Investor empoverment by NSE India

Author Name: 
National Stock Exchange of India

The capital markets in India have evolved over more than a century. The seeds of investor protection were sown way back in 1956 at the time of enactment of the Securities Contracts Regulations Act, 1956, wherein several investor protection measures found their place. Since then, investor protection has been evolving. Over the period, investor protection has been receiving increased attention and focus from the market regulator, the Securities Exchange Board of India (SEBI), as well as stock exchanges. 

In the last decade, India has witnessed a transition of focus from investor protection to investor empowerment. Investor protection in the traditional form has certainly played an important role in helping an investor in the eventuality of his xxx into a problem. However, through experience it has been discovered that empowering the investor with valuable information both at the micro- and macro-levels is the key for creating a safer investment environment, and efforts in this direction would help to prevent problems. Thus, both the regulator and stock exchanges have focused on creating freer flow of information between members and investors, and on transparent dissemination of all market-related information, including price, disclosures by companies, etc. All actions of the exchange have embedded investor empowerment as the nucleus. 

These investor empowering initiatives can be categorized into three components as below. 

  1. Market structure, product design and operational framework 

One of the unique features of Indian markets is that retail investors participate directly in the markets through registered intermediaries, who are popularly known as stock brokers. Given the vast geographical spread of the country and the large number of retail investors, investor empowerment and protection is a core function of both SEBI and the exchanges. NSE India has around 150,000 trading terminals spread across more than 1500 towns and cities, with around 2 to 3 million investors participating in the market on a daily basis. 

The structure of the Indian market is designed to protect the interest of investors. Only intermediaries who have obtained a license from SEBI are permitted to deal on behalf of investors. At the time of granting a license and on a continuous basis, an intermediary’s financial soundness, track record, fit and proper criteria fulfillment are ensured, thereby making sure that they are adequately geared up to service the investors. 

With a view to enhance the transparency of dealings, intermediaries are mandated to route all orders of investors to the trading system of a recognized stock exchange; intermediaries are not allowed to match transactions at their level. The order matching at exchanges takes place on the basis of price-time priority, and hence, a small investor gets same priority as a big investor. There is no discrimination based on size of the order, volume, geographical location, etc.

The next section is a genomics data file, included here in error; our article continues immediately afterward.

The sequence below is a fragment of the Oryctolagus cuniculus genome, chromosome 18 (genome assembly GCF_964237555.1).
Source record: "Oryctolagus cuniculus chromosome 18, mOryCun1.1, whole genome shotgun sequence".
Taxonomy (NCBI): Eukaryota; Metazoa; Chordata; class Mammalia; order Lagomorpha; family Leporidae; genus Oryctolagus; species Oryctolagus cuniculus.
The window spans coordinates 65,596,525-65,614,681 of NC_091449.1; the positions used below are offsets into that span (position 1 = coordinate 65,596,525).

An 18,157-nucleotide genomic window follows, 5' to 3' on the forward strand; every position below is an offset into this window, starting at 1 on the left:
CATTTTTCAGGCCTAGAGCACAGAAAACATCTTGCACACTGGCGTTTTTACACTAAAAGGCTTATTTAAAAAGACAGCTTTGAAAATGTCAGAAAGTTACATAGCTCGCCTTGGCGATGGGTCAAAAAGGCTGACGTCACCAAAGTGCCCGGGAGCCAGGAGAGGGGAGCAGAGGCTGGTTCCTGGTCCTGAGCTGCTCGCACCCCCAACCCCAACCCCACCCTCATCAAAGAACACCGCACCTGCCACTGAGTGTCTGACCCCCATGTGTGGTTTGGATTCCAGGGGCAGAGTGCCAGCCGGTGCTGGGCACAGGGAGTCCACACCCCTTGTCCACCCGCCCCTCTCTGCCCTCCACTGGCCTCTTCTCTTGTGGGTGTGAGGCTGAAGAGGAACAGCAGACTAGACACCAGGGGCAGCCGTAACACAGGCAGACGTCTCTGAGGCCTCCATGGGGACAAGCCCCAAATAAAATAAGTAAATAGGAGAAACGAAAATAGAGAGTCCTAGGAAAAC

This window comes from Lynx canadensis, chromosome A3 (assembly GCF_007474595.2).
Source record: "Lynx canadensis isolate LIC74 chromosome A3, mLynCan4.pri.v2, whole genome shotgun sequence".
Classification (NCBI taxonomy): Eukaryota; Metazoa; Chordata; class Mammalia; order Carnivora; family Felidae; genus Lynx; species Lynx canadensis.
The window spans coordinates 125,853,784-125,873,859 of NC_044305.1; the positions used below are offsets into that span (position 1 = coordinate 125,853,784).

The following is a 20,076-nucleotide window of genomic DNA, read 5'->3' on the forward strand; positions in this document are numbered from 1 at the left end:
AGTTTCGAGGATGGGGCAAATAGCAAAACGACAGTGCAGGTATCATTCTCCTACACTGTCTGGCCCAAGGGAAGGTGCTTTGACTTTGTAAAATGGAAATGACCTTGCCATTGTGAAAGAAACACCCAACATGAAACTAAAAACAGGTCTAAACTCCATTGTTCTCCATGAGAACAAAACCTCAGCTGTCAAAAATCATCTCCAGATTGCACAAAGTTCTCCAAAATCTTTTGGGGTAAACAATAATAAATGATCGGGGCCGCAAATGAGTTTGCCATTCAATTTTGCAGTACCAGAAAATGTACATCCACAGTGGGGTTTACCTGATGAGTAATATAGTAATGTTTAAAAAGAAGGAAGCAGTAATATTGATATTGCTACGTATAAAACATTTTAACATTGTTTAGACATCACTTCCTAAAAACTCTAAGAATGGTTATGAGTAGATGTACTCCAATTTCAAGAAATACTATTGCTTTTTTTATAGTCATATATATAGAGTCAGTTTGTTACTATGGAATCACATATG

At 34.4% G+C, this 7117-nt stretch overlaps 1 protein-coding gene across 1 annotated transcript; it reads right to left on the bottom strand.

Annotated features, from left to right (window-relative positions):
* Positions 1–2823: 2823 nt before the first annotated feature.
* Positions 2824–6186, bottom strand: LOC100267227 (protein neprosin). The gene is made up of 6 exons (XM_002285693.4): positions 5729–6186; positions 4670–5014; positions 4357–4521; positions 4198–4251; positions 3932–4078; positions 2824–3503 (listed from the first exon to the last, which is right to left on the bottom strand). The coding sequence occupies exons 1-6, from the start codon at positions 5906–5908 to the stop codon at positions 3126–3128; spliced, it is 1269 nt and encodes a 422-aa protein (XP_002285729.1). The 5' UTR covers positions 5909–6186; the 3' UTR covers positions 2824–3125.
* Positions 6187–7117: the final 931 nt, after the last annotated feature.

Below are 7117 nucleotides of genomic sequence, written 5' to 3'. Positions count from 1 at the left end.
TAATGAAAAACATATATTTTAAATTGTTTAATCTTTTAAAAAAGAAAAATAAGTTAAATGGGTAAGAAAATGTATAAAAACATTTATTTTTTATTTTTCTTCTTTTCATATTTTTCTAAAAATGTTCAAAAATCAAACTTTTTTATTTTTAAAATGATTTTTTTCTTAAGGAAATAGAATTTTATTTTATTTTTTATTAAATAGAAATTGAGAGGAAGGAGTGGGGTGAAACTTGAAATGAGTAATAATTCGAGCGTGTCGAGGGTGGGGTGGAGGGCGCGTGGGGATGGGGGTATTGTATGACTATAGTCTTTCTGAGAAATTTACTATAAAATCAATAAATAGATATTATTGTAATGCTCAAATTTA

Ensuring the safety of the market, protecting its integrity and the interest of investors is the top most priority of exchanges and SEBI. In order to achieve this, NSE India has designed a robust risk management framework which includes upfront margin collection based on real-time margin computation all at client levels. The exchange has also eliminated counterparty risk by introducing a settlement guarantee mechanism whereby the Clearing Corporation guarantees the settlement. Surveillance activities are carried out both at the member and client levels. Further, the clear flow of information is also considered a very important part of market integrity, and hence a framework for disclosures by listed entities and the member entities is in place. The exchange disseminates price-sensitive information to investors at large. 

In order to provide for genuinely robust investor empowerment, the manner in which critical documents have to flow between members and investors at the beginning of a relationship, and also when transactions take place, is mandated by the exchange. Members are required to segregate their own funds and securities from those of clients, and maintain separate accounts for own funds/securities and clients’ funds/securities. Members are required to issue contract notes to investors within 24 hours of a trade execution, and also issue a tatement of funds and securities to investors on a quarterly basis. Members receive funds and securities from the investor for whom transaction is executed, and no third-party funds and securities can be accepted. 

Assurance of members’ meeting the compliance norms is obtained through periodic third-party audits of systems and operations. Besides, the exchange also undertakes examination of the books and records of members to identify potential areas of risks in their operations that may have an impact on investors. 

  1. Investor Education Drive 

Though large numbers of investors participate in the market, the percentage of the Indian population is very low due to lack of awareness about markets, products, how this all operates. Conscious efforts are being made by multiple agencies, like the Ministry of Finances, SEBI and exchanges to include more and more people by creating targeted awareness initiatives.